Published online by Cambridge University Press: 02 July 2021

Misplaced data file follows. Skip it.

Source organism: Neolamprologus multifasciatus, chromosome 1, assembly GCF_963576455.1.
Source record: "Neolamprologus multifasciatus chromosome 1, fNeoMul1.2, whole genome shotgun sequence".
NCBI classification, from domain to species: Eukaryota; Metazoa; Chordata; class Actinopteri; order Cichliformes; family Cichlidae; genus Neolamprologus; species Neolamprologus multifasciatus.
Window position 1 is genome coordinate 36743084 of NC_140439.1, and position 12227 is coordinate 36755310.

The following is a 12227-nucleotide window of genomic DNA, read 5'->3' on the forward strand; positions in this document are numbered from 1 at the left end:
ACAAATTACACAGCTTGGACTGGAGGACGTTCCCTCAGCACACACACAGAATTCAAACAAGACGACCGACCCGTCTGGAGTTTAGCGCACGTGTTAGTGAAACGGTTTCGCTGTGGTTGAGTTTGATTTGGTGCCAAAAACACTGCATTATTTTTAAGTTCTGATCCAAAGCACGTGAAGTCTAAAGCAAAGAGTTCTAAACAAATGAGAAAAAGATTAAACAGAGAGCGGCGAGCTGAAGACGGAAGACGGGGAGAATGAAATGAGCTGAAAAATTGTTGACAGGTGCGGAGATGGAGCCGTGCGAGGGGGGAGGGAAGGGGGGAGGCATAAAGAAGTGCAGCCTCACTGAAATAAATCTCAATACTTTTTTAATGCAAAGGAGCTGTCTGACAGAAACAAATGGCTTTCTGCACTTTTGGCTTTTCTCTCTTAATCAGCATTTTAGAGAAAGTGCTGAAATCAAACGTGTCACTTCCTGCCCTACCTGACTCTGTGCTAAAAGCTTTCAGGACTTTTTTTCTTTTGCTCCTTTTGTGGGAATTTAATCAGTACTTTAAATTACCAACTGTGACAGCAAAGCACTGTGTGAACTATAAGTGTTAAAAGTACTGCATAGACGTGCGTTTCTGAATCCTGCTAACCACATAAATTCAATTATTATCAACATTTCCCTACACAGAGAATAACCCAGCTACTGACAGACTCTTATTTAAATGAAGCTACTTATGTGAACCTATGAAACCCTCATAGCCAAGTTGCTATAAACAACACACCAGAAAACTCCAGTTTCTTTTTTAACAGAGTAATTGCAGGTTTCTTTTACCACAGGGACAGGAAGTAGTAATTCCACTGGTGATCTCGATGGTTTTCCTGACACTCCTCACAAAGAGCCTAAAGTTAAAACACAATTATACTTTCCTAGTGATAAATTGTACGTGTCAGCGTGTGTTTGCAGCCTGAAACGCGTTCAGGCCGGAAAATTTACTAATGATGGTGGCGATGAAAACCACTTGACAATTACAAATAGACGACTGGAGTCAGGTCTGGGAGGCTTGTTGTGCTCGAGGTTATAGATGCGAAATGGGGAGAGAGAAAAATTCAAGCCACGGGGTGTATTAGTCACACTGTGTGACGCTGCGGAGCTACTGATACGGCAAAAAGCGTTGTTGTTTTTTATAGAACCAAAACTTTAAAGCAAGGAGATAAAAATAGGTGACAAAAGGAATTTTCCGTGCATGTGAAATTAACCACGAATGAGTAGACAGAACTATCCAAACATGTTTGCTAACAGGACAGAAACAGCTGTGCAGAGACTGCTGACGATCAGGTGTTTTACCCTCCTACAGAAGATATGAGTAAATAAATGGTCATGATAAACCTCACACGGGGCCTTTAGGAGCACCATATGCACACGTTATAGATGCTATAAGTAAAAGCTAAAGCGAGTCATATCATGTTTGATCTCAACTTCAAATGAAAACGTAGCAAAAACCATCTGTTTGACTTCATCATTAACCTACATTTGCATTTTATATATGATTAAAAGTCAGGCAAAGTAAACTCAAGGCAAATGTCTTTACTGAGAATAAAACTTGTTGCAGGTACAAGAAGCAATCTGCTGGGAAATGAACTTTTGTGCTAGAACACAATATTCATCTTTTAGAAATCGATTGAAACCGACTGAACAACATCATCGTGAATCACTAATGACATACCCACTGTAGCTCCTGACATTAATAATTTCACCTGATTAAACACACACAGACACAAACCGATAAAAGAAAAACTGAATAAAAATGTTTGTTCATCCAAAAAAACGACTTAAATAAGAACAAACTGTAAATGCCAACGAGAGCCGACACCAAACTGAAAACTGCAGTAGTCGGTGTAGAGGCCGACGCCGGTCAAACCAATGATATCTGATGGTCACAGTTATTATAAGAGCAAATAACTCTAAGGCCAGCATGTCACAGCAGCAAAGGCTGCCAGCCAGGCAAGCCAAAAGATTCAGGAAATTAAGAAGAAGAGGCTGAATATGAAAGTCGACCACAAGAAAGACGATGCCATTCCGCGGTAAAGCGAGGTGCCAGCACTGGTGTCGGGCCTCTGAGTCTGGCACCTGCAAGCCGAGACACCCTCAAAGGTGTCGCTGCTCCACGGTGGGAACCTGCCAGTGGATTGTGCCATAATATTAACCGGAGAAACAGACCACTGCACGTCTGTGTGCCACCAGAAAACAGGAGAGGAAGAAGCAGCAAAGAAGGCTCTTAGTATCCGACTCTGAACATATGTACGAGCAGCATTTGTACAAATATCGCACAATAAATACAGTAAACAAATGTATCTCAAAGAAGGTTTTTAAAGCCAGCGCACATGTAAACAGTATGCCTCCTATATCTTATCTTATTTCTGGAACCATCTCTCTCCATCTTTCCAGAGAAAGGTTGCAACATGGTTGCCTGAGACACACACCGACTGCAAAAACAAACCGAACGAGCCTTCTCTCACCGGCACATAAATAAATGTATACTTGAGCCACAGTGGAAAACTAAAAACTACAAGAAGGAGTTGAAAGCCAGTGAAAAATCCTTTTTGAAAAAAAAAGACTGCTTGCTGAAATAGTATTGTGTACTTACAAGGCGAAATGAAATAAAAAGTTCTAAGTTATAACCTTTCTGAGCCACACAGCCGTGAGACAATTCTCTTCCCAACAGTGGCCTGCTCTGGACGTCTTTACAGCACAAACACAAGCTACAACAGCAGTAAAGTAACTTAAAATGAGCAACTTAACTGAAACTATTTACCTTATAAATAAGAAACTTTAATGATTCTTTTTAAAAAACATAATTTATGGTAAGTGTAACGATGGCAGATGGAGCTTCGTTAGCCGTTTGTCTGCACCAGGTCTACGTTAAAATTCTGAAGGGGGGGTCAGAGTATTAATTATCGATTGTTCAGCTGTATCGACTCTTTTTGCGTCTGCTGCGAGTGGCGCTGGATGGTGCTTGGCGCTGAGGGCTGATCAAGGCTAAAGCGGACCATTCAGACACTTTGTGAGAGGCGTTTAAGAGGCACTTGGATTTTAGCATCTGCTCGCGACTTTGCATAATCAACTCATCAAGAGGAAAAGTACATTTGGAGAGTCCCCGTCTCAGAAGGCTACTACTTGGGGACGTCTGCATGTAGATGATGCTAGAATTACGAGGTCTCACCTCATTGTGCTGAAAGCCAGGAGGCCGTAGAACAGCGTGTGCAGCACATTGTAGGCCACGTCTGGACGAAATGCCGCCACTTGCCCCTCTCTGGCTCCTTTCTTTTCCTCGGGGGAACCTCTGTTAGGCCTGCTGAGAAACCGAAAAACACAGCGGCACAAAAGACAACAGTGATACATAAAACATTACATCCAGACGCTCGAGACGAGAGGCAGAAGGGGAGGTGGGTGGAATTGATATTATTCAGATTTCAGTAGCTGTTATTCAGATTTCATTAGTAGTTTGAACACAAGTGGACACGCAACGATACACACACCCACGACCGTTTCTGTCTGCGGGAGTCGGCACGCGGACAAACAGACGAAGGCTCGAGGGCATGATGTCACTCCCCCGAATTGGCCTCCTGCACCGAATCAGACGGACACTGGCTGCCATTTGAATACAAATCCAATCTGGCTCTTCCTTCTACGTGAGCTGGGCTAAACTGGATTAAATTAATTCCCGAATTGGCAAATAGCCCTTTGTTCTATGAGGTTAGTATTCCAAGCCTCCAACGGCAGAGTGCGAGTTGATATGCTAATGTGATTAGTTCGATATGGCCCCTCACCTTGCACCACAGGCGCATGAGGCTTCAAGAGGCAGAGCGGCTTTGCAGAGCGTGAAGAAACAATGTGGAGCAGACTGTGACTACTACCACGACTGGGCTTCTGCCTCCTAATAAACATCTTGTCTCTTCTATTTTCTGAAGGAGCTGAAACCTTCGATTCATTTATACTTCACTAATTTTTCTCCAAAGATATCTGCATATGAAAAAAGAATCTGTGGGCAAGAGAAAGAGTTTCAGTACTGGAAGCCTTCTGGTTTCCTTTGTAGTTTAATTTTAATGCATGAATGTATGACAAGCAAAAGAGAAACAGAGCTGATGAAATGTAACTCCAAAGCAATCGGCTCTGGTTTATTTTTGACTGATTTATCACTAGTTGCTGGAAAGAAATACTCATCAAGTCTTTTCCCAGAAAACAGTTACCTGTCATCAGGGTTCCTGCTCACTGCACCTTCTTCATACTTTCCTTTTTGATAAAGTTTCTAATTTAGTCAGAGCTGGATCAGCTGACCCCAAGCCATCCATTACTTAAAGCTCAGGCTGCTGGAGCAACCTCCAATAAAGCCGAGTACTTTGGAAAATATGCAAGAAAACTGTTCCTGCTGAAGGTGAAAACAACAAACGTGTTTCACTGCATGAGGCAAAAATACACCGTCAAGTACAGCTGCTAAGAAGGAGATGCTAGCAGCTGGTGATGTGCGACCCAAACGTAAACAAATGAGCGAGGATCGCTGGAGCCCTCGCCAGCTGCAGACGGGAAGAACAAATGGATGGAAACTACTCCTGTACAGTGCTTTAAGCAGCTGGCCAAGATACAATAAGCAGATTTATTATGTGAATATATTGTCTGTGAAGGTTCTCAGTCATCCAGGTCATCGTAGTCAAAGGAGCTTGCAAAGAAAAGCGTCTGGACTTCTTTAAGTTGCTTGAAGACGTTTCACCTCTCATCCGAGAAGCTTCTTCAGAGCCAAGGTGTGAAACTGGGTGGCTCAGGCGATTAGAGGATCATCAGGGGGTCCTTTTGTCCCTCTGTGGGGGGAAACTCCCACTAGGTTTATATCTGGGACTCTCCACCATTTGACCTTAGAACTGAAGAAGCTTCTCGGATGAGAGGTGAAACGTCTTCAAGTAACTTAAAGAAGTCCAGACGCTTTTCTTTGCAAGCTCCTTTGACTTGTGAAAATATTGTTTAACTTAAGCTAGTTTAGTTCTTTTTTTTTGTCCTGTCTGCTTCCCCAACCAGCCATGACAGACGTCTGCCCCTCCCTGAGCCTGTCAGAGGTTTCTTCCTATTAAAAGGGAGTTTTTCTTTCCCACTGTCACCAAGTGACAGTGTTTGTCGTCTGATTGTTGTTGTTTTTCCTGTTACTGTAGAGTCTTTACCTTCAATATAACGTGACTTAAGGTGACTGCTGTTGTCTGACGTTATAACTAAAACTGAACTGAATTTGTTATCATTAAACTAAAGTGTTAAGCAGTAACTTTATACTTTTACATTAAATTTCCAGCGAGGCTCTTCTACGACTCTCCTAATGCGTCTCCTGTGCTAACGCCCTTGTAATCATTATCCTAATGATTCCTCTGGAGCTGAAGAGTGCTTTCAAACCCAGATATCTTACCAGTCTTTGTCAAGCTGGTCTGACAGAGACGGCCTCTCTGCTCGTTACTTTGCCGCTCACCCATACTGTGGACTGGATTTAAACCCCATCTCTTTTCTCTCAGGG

Sea of Cortez is part travelogue and part marine biology textbook that Steinbeck coauthored with his friend Ed Ricketts. This chapter examines Steinbeck’s interest in science, in species, and in the possibility of a shift in human consciousness offered by his encounter with Mexico. Placing Steinbeck’s book in the context of theories of the borderland and ideas of the Global South, together with his education in biology and “non-teleological thinking” gained from Ricketts, we uncover Steinbeck’s ecological vision that rejects progressive, goal-directed thinking. Sea of Cortez imagines an ideal of humanity, in harmony with its environment, found in moments of deep observation and passive description of other species. This descriptive method enables a complete understanding of other animals, an ecological sense of species interrelationship, and the possibility for new ways of being on the planet in the face of human extinction. The chapter ends by tracing Steinbeck’s understanding of Mexico’s indigenous population, which offers the potential of a holisitc, non-teleological existence, even as Steinbeck cannot fully transcend the barriers and prejudices of race.